Monday, March 17, 2008

From the Op-ed Page of the WSJ

The Buck Stops Where?

March 17, 2008

In the credit market panic that began in August, we have now reached the point of maximum danger: A global run on the dollar that could become a rout. As the Federal Reserve's Open Market Committee prepares to meet tomorrow, this should be its major concern.


Yet the conventional wisdom -- on Wall Street and in Washington -- continues to be precisely the opposite. In this view, the Fed is "behind the curve" and needs to cut interest rates even faster and further than it has. Never mind that this is precisely the path the Fed has followed since August, yet the crisis has grown worse and now bids to tank the larger economy. Does it make sense to do more of what isn't working?


* * *


The Fed's main achievement so far has been to stir a global lack of confidence in the greenback. By every available indicator, investors are fleeing the dollar for other currencies and such traditional safe havens as gold and commodities. Oil has surged to $110 a barrel, up from under $70 as recently as September. Gold is above $1,000 an ounce, up from $700 in September, and food prices are soaring across the board. The euro has hit record heights against the buck, and for the first time the dollar has fallen below the level of the Swiss franc.


Speculators are adding to this commodity boom, betting that the Fed has thrown price stability to the wind in order to ease U.S. housing and credit woes. The problem is that dollar weakness is making both of these problems worse. The flight from the dollar has made U.S.-based investments less attractive, at a time when the U.S. financial system urgently needs to raise capital. And the commodity boom is translating into higher food and energy prices that are robbing American consumers of discretionary income. In the name of avoiding a recession, reckless monetary policy has made one more likely.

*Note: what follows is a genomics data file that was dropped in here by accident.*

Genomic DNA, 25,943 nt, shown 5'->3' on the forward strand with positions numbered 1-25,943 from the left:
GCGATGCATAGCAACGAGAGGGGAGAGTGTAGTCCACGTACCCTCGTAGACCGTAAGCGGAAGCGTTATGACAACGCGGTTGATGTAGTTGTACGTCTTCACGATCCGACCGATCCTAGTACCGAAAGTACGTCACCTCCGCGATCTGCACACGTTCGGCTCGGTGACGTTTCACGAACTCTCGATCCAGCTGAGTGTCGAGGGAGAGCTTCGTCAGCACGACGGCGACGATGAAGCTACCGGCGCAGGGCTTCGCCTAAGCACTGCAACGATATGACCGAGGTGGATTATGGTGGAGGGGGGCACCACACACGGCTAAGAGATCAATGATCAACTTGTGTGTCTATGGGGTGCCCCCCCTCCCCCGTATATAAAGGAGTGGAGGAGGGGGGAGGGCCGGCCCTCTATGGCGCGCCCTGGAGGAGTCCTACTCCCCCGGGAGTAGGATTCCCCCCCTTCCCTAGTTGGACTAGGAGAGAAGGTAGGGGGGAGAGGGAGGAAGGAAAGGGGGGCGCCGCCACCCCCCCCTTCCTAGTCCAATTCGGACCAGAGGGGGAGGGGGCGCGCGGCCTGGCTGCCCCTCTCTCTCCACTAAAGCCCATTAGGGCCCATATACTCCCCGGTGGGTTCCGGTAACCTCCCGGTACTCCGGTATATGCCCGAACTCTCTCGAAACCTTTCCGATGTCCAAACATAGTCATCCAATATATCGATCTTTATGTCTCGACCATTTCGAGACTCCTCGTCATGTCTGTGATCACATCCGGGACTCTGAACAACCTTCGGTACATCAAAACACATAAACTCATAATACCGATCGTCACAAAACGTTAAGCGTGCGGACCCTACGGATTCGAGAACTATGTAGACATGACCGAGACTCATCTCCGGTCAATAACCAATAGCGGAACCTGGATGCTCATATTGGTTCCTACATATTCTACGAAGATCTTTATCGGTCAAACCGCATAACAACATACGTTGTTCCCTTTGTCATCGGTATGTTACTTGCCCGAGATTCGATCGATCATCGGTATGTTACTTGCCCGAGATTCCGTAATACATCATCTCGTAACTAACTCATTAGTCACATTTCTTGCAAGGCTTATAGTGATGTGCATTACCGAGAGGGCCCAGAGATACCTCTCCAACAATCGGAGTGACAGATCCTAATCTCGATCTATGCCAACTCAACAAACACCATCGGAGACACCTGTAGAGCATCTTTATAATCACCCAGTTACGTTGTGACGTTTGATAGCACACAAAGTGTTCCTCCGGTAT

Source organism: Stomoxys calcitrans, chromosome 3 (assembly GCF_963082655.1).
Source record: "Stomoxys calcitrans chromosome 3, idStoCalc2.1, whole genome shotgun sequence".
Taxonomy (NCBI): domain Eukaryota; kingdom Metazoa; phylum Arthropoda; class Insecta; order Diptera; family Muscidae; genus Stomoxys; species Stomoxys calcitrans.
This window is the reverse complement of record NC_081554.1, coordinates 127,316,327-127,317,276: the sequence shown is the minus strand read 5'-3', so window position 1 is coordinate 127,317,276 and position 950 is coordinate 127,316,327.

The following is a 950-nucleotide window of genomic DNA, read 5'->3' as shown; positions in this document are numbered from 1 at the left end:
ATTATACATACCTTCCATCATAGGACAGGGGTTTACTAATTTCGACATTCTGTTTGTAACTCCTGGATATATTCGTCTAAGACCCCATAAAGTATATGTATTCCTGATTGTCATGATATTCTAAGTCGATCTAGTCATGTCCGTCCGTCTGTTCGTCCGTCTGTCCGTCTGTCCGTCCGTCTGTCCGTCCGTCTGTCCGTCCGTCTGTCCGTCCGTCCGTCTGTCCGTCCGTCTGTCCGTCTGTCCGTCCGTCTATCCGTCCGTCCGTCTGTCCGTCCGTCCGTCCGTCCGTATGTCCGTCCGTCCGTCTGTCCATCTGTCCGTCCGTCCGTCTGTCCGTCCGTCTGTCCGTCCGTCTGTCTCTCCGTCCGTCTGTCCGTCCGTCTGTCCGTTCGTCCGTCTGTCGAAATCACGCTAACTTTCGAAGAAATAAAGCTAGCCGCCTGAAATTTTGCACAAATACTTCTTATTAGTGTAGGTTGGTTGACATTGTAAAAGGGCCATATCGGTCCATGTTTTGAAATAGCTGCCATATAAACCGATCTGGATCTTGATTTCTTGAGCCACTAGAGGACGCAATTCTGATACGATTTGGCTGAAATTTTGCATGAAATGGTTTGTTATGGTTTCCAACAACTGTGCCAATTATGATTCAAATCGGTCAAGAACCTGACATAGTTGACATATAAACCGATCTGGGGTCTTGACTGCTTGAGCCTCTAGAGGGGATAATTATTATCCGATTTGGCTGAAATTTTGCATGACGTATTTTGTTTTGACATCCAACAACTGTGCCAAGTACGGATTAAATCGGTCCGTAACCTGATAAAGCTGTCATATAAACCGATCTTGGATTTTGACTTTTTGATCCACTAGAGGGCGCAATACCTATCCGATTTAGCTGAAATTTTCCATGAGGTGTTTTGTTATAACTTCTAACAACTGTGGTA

Meanwhile, and disconcertingly, we keep hearing new explanations for the virtues of dollar weakness. One of the most popular is that the increase in commodity prices has nothing to do with the dollar but is merely a change in "relative prices" -- commodities compared to other goods -- caused by surging global demand.


No doubt strong world growth explains part of the commodity price rise this decade. But the dollar price of oil has surged by some 60% since September, even as U.S. growth has slowed sharply. If the dollar had merely retained its value against the euro, oil would be in the neighborhood of $70 a barrel. Dollar weakness explains a large part of the oil price surge.


We are also told that the U.S. is merely importing inflation from the rest of the world, such as China. Import prices have surged nearly 14% in the last year, but that is mainly recycling the inflation that the Federal Reserve has inspired. Like other countries that have linked their monetary policies to the U.S., China has been importing inflation due to dollar weakness. Its official price level has tripled in a year, and it is now letting the yuan rise more rapidly against the dollar to slow that domestic inflation.


Kuwait has already dropped its dollar peg to stem its inflation, and other Persian Gulf countries may follow suit. These are all signs that the world is losing confidence in the Fed's commitment to price stability.